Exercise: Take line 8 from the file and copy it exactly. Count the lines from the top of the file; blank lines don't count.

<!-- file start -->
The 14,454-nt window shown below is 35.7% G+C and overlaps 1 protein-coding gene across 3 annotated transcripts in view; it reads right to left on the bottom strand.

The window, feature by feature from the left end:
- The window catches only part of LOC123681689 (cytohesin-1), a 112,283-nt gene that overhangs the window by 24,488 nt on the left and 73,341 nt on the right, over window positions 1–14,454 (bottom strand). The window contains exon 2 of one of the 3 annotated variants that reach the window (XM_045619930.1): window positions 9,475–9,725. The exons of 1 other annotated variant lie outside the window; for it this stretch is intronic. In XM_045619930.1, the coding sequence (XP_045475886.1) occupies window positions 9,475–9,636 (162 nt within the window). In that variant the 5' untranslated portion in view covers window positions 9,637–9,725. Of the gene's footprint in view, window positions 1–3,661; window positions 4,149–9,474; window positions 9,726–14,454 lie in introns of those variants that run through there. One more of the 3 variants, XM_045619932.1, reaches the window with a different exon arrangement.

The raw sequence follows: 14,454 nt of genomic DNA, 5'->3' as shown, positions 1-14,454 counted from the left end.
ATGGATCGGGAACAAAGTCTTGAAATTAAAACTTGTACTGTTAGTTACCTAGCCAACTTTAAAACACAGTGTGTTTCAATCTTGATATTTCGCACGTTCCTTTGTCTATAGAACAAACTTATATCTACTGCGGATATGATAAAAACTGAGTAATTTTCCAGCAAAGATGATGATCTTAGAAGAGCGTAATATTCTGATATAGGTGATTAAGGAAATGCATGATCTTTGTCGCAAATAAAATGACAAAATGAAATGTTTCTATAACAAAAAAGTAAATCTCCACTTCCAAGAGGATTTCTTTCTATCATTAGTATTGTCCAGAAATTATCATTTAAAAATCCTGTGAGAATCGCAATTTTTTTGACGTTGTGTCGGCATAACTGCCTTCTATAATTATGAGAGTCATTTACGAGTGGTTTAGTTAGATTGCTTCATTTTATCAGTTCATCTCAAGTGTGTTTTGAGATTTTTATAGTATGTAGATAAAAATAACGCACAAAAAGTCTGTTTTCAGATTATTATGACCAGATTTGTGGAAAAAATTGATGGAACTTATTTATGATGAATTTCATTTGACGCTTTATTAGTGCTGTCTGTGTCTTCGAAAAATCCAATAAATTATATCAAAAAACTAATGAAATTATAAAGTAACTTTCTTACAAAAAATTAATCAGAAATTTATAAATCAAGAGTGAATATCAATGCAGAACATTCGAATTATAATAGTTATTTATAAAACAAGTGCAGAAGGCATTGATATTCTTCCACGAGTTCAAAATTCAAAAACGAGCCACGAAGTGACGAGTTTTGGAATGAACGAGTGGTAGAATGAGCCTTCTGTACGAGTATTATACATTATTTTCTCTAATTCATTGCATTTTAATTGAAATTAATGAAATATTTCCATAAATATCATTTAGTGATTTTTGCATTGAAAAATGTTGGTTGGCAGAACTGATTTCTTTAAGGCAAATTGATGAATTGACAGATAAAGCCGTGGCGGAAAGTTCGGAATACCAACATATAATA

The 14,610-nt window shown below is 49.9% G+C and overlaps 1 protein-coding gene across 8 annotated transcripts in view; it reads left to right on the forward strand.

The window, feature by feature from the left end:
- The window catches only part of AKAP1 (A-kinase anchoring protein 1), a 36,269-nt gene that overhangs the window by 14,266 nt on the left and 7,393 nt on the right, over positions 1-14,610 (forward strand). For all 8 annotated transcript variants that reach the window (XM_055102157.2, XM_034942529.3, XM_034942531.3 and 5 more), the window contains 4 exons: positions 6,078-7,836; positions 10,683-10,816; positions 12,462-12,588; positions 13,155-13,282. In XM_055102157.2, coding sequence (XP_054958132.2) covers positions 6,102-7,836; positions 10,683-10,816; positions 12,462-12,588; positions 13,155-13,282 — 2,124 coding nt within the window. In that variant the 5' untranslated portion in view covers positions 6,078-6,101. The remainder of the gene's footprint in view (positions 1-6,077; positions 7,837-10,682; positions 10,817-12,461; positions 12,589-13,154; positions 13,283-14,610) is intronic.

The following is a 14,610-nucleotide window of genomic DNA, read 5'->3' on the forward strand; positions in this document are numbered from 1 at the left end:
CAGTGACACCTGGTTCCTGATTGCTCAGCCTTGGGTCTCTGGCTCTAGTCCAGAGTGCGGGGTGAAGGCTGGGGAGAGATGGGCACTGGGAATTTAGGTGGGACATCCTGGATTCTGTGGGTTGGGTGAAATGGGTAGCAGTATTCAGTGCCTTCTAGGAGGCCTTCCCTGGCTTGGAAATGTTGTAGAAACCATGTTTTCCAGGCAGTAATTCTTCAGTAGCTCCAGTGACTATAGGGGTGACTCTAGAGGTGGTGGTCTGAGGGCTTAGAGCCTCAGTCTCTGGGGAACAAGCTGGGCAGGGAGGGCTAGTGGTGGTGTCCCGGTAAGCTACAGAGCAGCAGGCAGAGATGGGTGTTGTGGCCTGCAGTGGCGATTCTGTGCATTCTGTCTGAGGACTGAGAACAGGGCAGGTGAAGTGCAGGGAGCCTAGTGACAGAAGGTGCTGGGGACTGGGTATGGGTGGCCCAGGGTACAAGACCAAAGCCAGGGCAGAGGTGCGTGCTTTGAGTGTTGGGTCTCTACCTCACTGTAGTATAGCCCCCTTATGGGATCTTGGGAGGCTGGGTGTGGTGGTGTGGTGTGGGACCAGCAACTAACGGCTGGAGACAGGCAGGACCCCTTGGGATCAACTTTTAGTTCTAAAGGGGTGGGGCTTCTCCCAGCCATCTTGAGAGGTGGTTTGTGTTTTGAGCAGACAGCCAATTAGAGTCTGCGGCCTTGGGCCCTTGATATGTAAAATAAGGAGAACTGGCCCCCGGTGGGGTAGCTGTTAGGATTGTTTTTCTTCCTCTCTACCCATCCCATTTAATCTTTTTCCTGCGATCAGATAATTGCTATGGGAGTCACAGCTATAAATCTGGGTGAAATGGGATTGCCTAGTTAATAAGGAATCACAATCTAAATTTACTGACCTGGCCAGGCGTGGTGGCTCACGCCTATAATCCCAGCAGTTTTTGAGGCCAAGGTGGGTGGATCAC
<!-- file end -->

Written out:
- The window catches only part of AKAP1 (A-kinase anchoring protein 1), a 36,269-nt gene that overhangs the window by 14,266 nt on the left and 7,393 nt on the right, over positions 1-14,610 (forward strand). For all 8 annotated transcript variants that reach the window (XM_055102157.2, XM_034942529.3, XM_034942531.3 and 5 more), the window contains 4 exons: positions 6,078-7,836; positions 10,683-10,816; positions 12,462-12,588; positions 13,155-13,282. In XM_055102157.2, coding sequence (XP_054958132.2) covers positions 6,102-7,836; positions 10,683-10,816; positions 12,462-12,588; positions 13,155-13,282 — 2,124 coding nt within the window. In that variant the 5' untranslated portion in view covers positions 6,078-6,101. The remainder of the gene's footprint in view (positions 1-6,077; positions 7,837-10,682; positions 10,817-12,461; positions 12,589-13,154; positions 13,283-14,610) is intronic.